In many homes, all the drain pipes from your house and garage lead to your basement floor drain. A buildup of laundry lint, soap scum, garbage disposal debris and grit from snow-covered cars eventually can cause a blockage in the main floor drain. Instead of calling a plumber, you can save time and money by renting an electric power auger and unclogging the drain yourself. However, power augers can cause serious injury or damage to equipment if mishandled, so follow strict safety measures during use.
Equipment and Preparation
Rent an electric power auger with at least 50 feet of cable and a ground fault circuit interrupter. If the cord is too short, use a heavy-duty three-wire extension cord. Press the "test" button on the interrupter and then press the "reset" button before each use; the red light on the interrupter will come on if the circuit is operating properly.
Examine the power cord and ensure that it has no cuts or frays. Make sure that the cord has a three-point grounding plug, and connect the machine to a three-point grounded wall socket. Before plugging it in, clear out any standing water in the basement with a bucket and dry the floor with a mop.
Position the machine within two feet of the drain opening to prevent excess cable from whipping back and forth when the auger runs at full speed . If this is not possible, feed the auger through a length of 3/4-inch metal pipe laid between the machine and the opening.
Undo the two retaining screws and remove the round grate cover from the drain hole. Locate the clean-out plug on the side of the drain basin and squirt a liberal amount of penetrating oil on the plug's outer rim. Allow about 15 minutes for the oil to penetrate into the threads.
Fit the jaws of a large monkey wrench over the square lug in the center of the clean-out plug from the bottom, with the wrench jaws facing upward and the handle pointing toward the right. Grasp the wrench handle and apply upward force to loosen the treads by cranking the wrench counterclockwise. Once loosened, spin the plug off the threads and lay it aside; this will allow you to bypass the U-shaped trap in the bottom of the basin opening by inserting the auger directly into the drain through the clean-out plug opening. Proceed as described below.
If there is no clean-out plug, you must remove the back flow preventer from the trap inlet in the bottom of the well and then push the rotating auger through the trap. Apply penetrating oil around the outside edge of the preventer retaining ring. Let it stand for 15 minutes and then loosen the ring by placing the tip of a cold chisel against the left edge of one of the square notches on the rim and delivering two or three heavy hammer blows to the chisel. Once the ring comes free, spin it off counterclockwise, remove the ball float and lay the parts aside for later reassembly.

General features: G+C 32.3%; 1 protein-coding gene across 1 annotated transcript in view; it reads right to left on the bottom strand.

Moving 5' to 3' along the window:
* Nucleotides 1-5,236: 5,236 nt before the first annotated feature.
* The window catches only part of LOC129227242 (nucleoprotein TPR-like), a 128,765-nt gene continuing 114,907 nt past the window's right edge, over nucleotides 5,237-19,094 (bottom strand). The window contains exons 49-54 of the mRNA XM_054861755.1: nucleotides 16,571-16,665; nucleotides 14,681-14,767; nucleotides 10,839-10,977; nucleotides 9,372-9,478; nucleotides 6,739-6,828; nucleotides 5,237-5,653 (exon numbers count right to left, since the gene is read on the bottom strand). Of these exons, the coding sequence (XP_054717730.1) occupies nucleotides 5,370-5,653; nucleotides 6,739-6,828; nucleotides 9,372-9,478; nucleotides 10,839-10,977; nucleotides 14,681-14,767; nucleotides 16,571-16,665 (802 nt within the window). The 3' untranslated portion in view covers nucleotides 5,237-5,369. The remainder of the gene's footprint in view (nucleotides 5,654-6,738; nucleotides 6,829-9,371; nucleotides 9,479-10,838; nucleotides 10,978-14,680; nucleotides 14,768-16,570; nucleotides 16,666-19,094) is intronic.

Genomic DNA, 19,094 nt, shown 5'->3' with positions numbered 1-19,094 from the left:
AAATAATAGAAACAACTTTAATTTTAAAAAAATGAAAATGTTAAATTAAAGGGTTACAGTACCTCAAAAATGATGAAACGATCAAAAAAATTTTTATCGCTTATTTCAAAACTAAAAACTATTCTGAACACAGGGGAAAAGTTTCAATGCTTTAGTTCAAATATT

Penetrating the Blockage
Install the small spear head onto the end of the cable and lock it firmly in place by tightening the retaining screw in the side of the fitting.
Set the machine for clockwise rotation and feed the auger cable into the drain until it meets the first obstruction. Pull one or two feet of extra cable out of the machine's cable cage, so that the loose cable forms a loop above the opening. Tighten the locking thumb-screw on the cable cage head to lock the cable in place. Grip the cable with both hands and turn the machine on by pressing down on the foot switch.
Feed the looped loose cable all the way into the drain by hand. If the motor slows and starts to bog down, stop the machine immediately and set it for counterclockwise rotation. Loosen the thumb-screw, turn the machine on and back the cable out a foot or so until it runs freely. Switch back to clockwise rotation and push the cable into the drain until it rests against the obstruction. Apply moderate inward force until the auger clears the obstruction. Continue until the spear head penetrates any further blockages downstream. Repeat the reverse procedure whenever the auger encounters heavy resistance that causes the safety drive clutch on the machine to start slipping.
Replace the spear head with the largest circular cutting head supplied with the power auger. Turn on the machine and insert the auger all the way in to scrape the walls of the pipe. Once you fully extend the augur, leave the machine on and pour several buckets of hot water down the drain while slowly pulling out the auger. This will wash away any loose debris while cleaning the auger and cutting head.
Wrap three or four tight spirals of Teflon tape clockwise around the thread of a new clean-out plug. Thread in the plug and tighten it firmly with the monkey wrench to prevent sewer gases from backing up into the basement. Replace the drain grate cover to complete the project.
Wear safety glasses to prevent eye injury from flying debris and heavy-duty leather gloves while handling the auger cable. Wear tight-fitting clothing and remove all loose jewelry, such as neck chains and bracelets, to eliminates the possibility that they will snag on the equipment.
Never force the auger cable. Stop the machine immediately if the cable slows and the machine starts laboring. Use the reversing procedure described earlier and turn the machine off and on repeatedly while withdrawing the cable. If you don't do this, torque will build up and the auger will start to buckle and twist itself into a series of crushing loops that could cause serious injury if your hand gets caught in one.
Maintain control by holding the auger cable with both hands and operating the machine's foot pedal yourself. Never allow a helper to control the foot switch.